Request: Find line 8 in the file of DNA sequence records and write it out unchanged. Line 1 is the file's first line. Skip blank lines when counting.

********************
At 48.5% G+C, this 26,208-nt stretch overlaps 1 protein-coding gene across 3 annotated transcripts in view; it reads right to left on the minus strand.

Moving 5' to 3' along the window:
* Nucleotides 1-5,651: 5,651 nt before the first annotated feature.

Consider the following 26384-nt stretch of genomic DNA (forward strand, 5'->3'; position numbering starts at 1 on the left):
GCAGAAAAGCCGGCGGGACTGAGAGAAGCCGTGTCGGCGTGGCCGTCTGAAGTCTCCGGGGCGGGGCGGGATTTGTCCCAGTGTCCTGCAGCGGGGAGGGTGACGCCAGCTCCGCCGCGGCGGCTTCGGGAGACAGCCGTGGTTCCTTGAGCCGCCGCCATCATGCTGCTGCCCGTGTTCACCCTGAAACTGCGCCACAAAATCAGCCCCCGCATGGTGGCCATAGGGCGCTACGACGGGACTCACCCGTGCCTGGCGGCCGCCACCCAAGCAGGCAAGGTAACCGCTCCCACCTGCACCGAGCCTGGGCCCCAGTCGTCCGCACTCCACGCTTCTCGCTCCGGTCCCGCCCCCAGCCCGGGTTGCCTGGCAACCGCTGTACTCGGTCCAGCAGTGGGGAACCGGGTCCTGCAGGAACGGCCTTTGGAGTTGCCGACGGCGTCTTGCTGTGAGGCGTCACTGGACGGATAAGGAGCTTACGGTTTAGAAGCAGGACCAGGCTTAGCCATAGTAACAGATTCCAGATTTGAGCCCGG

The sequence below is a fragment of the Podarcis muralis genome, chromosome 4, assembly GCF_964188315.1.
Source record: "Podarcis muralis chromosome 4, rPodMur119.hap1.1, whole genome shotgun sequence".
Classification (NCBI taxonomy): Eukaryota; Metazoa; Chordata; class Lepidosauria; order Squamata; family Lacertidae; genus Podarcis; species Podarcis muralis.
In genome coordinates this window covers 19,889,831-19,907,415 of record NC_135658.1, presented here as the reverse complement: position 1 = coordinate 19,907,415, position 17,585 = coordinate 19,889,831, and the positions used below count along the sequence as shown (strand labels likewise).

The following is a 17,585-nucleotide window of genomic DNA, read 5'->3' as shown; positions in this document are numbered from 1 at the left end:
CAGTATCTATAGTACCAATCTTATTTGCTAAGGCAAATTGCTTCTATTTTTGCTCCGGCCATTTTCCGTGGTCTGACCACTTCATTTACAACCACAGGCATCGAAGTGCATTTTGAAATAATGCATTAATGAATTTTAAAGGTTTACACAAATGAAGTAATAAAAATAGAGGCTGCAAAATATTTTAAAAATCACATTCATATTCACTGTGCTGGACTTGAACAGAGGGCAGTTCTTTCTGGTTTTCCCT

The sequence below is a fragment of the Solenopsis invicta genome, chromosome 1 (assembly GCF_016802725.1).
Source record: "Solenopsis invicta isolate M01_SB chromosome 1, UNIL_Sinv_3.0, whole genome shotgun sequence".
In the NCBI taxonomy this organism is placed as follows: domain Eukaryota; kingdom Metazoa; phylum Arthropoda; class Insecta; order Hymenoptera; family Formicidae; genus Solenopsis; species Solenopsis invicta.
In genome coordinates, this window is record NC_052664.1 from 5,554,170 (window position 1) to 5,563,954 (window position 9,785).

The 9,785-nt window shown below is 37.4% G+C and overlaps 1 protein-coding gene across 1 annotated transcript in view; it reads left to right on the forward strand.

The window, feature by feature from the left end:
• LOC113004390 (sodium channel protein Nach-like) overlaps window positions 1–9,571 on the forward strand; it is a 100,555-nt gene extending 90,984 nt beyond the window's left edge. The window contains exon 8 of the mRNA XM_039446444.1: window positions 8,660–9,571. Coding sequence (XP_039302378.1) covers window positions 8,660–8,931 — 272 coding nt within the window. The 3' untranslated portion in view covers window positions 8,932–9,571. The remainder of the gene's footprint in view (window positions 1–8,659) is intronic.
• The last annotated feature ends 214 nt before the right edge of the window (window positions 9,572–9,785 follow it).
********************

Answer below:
Classification (NCBI taxonomy): Eukaryota; Metazoa; Chordata; class Lepidosauria; order Squamata; family Lacertidae; genus Podarcis; species Podarcis muralis.